County commissioners learn general fund is up
by Michele Longworth
Sep 19, 2012 | 1422 views | 0 0 comments | 11 11 recommendations | email to a friend | print
With Massac County's general fund balance running rather low in the past few weeks, Tuesday morning Massac County Commissioners were relieved to find out from Massac County Treasurer the county had made payroll, with a general fund balance this week of $40,510.

Sullivan left a report of the county general fund balance with the commissioners and later came back briefly to the meeting to leave the report of the money that his office had received.

According to the report, the county received a total of $67,626 from local sources, including: circuit clerk fees, state's attorney fees, sheriff's fees, 911 salary reimbursement and tax certificate fee.

The breakdown also indicates the county received salary reimbursements for the public defender, supervisor of assessments and the state's attorney, totaling $18,356 and also received $10,590 from the state for local use tax and $49,863 from the state for income tax.

The grand total of money received was $146,437. Sullivan also included on the report the county has collected $5,915,032 in real estate property taxes as of Tuesday morning.

Back at Tuesday morning's meeting was Metropolis resident Luckie Atkinson, who lives in Christian Cove subdivision. The commissioners advised Atkinson last week to come back to the meeting to discuss his situation with Massac County Highway Engineer Larry Glasco.

Atkinson explained again that the residents in Christian Cove subdivision have to park in the middle of the road to get their mail. He told Glasco that he and other residents had gone in together to get their road oil and chipped.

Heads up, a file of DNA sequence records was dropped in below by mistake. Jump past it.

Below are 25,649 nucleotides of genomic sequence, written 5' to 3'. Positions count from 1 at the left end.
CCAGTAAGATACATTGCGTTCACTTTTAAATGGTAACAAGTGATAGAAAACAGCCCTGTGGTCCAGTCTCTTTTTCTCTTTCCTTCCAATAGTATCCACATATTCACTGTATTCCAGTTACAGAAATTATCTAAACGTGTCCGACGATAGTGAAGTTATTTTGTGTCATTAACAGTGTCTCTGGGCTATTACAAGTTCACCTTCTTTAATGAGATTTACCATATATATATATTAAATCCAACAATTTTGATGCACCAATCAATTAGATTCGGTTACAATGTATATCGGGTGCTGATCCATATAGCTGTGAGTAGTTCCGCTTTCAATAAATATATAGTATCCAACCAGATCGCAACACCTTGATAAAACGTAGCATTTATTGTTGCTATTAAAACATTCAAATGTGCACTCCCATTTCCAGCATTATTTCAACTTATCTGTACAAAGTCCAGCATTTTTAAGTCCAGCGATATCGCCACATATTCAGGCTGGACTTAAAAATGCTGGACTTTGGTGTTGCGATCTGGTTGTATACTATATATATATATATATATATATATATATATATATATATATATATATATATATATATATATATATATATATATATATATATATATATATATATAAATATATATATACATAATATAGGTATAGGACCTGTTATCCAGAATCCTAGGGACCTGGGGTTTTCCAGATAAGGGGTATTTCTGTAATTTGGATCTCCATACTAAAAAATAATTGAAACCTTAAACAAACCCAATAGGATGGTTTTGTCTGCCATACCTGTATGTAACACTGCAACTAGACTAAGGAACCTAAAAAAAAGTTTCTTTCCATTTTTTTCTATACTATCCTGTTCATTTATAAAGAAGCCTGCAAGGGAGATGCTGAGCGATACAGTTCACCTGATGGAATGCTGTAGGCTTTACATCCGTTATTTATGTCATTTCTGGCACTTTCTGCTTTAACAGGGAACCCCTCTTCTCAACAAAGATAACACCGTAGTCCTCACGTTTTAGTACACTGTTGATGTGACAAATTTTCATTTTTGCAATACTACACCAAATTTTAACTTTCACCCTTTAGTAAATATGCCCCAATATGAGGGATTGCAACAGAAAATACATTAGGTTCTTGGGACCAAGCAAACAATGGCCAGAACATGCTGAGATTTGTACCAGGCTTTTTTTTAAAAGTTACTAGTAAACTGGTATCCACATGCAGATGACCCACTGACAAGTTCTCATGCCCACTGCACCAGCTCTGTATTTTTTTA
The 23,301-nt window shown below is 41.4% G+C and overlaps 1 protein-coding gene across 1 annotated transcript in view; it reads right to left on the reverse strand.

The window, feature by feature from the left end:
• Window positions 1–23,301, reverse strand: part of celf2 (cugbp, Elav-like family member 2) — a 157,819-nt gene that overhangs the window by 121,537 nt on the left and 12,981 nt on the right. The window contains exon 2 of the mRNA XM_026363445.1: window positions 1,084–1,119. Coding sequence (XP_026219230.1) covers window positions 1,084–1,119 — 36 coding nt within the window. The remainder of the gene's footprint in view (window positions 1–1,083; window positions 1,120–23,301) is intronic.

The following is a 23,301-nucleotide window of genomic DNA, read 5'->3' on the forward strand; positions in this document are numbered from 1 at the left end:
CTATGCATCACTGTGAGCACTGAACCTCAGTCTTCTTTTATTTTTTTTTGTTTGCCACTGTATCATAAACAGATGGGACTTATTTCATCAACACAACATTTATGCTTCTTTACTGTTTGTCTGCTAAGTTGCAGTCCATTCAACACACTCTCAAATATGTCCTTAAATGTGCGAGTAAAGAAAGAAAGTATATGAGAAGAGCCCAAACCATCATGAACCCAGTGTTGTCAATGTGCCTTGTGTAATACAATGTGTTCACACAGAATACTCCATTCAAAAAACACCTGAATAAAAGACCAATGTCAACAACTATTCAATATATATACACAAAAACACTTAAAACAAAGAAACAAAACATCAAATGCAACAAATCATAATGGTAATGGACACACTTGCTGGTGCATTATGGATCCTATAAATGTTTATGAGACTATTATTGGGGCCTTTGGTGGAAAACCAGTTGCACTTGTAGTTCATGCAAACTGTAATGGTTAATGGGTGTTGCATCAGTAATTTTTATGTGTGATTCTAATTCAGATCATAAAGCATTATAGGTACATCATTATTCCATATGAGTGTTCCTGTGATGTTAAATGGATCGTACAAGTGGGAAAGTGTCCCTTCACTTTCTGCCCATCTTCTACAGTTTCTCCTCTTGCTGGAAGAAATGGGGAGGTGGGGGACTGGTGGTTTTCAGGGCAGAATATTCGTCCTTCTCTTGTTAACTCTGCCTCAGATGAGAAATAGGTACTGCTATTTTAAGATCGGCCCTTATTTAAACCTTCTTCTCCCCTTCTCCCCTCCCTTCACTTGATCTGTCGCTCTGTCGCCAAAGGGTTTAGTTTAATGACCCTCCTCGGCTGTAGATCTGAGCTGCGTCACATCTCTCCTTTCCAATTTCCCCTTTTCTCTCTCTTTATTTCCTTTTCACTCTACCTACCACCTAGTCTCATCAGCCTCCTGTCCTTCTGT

Glasco told Atkinson the roads in the subdivision must be brought up to the county's standards before the county will accept the roads. He went on to say he thought the base and the shoulder were OK. However, he said it is the oil and chip that is not wide enough.

According to Glasco, the county's specifications require the roads to be 20 feet wide. He said the last time he had checked, the oil and chip in the subdivision was only about 15 or 16 feet wide. He told Atkinson and the board last year he had written a letter to the developer, David Christian, explaining the roads were not wide enough.

Atkinson asked again what it would take to get the roads accepted by the county so that the postal service would be able to deliver mail to his driveway. He also said he does not know the specifications involved in getting the roads accepted by the county and would like to know what exactly they are.

Glasco took down Atkinson's address and phone number and assured him he would provide him with a copy of the specifications.

Atkinson said he did speak to Massac County 911 Director Keith Davis and found out that the subdivision and the roads are on the 911 maps.

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